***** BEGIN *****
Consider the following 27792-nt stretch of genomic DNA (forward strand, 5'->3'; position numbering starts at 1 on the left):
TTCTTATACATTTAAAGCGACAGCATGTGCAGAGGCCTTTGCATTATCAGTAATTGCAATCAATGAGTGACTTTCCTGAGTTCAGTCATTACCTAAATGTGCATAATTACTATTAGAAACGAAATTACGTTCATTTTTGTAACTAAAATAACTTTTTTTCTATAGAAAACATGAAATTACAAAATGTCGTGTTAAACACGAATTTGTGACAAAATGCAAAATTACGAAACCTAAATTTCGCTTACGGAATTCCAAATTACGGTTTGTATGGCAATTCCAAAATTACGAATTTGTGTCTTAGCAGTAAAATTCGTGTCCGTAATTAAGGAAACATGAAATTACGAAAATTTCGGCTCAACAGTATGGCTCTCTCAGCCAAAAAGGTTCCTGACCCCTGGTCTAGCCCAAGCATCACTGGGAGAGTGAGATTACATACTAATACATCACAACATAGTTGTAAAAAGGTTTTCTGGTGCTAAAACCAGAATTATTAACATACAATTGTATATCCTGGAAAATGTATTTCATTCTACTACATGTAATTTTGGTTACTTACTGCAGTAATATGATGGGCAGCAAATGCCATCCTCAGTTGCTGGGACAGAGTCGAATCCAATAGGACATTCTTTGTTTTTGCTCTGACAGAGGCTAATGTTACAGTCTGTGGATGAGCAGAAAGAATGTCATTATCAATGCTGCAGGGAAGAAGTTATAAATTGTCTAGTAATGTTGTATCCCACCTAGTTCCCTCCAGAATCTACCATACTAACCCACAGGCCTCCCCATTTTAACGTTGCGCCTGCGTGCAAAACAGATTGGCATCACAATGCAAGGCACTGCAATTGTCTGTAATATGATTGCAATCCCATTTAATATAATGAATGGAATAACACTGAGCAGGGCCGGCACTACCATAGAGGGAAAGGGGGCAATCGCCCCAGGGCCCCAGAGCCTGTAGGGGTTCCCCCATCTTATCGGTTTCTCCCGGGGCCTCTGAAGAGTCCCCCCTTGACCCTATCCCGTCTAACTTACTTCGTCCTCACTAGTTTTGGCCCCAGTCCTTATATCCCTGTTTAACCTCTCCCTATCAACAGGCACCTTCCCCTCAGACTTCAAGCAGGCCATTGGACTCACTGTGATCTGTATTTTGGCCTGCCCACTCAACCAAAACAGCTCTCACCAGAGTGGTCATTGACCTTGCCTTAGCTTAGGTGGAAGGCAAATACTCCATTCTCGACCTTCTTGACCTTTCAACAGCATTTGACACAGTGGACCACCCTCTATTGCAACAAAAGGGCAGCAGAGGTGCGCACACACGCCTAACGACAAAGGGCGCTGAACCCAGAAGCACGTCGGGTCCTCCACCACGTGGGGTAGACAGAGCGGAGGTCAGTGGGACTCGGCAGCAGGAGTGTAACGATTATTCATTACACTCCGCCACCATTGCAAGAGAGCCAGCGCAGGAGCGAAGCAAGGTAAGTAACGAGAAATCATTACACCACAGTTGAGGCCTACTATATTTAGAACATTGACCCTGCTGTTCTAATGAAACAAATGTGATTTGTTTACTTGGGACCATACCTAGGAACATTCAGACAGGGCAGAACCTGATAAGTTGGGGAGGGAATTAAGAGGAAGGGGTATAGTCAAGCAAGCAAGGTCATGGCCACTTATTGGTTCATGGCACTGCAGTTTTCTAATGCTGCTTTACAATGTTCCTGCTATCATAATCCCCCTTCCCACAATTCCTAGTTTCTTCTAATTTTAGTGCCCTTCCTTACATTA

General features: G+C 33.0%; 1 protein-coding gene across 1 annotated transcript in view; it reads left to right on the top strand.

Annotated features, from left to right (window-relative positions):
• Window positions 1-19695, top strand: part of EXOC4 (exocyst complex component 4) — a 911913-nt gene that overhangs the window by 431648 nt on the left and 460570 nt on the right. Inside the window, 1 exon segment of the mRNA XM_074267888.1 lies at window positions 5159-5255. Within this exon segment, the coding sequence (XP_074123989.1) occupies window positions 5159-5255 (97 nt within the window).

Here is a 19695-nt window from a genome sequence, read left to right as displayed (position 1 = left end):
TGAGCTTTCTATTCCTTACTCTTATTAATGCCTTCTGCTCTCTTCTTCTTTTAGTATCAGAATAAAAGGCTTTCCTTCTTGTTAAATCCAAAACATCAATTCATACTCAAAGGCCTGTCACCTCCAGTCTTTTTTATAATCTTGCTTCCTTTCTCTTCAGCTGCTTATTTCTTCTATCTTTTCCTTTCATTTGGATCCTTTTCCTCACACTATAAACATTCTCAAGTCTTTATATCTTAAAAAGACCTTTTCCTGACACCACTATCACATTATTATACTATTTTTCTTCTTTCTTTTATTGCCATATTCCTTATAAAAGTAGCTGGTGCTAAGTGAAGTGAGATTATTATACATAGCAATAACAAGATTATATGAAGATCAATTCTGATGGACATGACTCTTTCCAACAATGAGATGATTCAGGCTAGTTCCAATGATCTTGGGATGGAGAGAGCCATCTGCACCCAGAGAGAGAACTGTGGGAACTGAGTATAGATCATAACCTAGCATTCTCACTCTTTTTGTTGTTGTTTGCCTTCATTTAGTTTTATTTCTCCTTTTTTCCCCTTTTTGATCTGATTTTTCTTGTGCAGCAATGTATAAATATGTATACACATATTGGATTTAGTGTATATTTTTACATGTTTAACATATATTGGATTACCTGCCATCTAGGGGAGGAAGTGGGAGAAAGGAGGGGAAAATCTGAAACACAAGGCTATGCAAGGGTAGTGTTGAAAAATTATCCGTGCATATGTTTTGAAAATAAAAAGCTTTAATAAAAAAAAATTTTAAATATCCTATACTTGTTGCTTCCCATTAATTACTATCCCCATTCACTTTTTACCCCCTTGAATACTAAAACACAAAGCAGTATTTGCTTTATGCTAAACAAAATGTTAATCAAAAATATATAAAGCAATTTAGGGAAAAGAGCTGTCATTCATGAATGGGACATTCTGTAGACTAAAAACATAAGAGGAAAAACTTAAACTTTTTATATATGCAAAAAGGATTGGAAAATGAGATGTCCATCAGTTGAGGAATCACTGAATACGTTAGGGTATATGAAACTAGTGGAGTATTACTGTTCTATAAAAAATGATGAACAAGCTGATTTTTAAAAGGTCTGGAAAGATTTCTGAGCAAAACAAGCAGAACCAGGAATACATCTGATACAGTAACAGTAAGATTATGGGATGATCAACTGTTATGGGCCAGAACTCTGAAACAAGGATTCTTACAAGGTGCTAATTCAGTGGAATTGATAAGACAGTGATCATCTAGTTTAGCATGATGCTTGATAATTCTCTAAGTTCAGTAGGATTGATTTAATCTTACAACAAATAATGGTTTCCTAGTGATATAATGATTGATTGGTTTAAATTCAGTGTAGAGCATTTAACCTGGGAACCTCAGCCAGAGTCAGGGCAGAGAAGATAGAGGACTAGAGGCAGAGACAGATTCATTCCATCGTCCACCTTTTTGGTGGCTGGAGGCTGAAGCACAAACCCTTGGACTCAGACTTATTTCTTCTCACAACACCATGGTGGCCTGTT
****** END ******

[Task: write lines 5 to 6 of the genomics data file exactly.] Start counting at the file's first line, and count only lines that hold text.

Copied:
• Window positions 1-19695, top strand: part of EXOC4 (exocyst complex component 4) — a 911913-nt gene that overhangs the window by 431648 nt on the left and 460570 nt on the right. Inside the window, 1 exon segment of the mRNA XM_074267888.1 lies at window positions 5159-5255. Within this exon segment, the coding sequence (XP_074123989.1) occupies window positions 5159-5255 (97 nt within the window).

Here is a 19695-nt window from a genome sequence, read left to right as displayed (position 1 = left end):